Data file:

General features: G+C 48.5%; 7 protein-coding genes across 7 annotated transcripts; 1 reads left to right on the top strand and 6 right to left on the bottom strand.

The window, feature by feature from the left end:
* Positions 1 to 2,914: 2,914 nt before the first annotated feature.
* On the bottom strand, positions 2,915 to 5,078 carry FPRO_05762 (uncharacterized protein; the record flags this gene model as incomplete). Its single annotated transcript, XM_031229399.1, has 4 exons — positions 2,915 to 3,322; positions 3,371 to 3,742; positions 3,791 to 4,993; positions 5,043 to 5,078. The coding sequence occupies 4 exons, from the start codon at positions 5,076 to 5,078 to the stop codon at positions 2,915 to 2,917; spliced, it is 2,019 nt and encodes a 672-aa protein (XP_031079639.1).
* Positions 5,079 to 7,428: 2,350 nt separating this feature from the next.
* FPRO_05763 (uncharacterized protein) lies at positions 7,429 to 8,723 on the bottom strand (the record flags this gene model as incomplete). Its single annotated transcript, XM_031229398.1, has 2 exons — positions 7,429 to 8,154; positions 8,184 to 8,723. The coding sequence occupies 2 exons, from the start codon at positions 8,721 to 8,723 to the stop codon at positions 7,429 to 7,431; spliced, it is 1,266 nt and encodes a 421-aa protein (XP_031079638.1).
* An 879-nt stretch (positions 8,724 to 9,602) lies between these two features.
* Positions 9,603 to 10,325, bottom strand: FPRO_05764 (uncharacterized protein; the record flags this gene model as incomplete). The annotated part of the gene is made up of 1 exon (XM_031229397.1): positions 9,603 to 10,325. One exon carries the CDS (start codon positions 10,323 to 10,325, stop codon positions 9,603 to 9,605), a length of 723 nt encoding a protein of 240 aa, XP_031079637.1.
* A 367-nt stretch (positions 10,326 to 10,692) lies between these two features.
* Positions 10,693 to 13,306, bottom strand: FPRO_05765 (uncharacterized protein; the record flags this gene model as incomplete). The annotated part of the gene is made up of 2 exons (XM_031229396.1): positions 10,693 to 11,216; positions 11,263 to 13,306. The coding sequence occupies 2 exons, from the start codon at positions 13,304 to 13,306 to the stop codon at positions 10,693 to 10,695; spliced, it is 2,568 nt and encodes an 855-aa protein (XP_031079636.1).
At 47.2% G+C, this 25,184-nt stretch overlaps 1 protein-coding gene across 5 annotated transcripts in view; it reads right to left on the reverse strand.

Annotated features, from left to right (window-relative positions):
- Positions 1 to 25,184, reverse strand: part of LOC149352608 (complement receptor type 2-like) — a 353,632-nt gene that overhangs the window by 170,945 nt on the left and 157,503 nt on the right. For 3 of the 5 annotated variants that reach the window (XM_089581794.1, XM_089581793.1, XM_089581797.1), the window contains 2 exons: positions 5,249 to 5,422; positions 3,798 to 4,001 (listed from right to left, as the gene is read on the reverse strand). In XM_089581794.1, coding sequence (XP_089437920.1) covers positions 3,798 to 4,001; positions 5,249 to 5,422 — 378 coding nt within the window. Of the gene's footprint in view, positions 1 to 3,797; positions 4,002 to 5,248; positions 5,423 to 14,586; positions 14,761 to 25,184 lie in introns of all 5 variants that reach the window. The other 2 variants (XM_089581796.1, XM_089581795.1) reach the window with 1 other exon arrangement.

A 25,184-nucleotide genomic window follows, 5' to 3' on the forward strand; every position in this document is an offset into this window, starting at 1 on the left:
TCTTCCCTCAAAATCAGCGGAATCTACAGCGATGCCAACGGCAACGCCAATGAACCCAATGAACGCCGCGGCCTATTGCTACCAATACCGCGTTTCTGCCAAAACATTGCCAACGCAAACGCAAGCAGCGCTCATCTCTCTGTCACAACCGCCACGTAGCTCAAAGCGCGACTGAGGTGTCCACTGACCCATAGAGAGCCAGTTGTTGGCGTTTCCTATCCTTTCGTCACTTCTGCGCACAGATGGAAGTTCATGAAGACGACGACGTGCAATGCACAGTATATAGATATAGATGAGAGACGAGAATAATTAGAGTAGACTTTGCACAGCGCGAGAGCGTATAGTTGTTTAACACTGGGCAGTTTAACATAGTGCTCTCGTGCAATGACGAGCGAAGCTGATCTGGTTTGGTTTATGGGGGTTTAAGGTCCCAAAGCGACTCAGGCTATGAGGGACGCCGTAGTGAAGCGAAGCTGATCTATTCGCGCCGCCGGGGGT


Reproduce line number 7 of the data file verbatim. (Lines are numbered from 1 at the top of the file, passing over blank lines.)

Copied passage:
* An 879-nt stretch (positions 8,724 to 9,602) lies between these two features.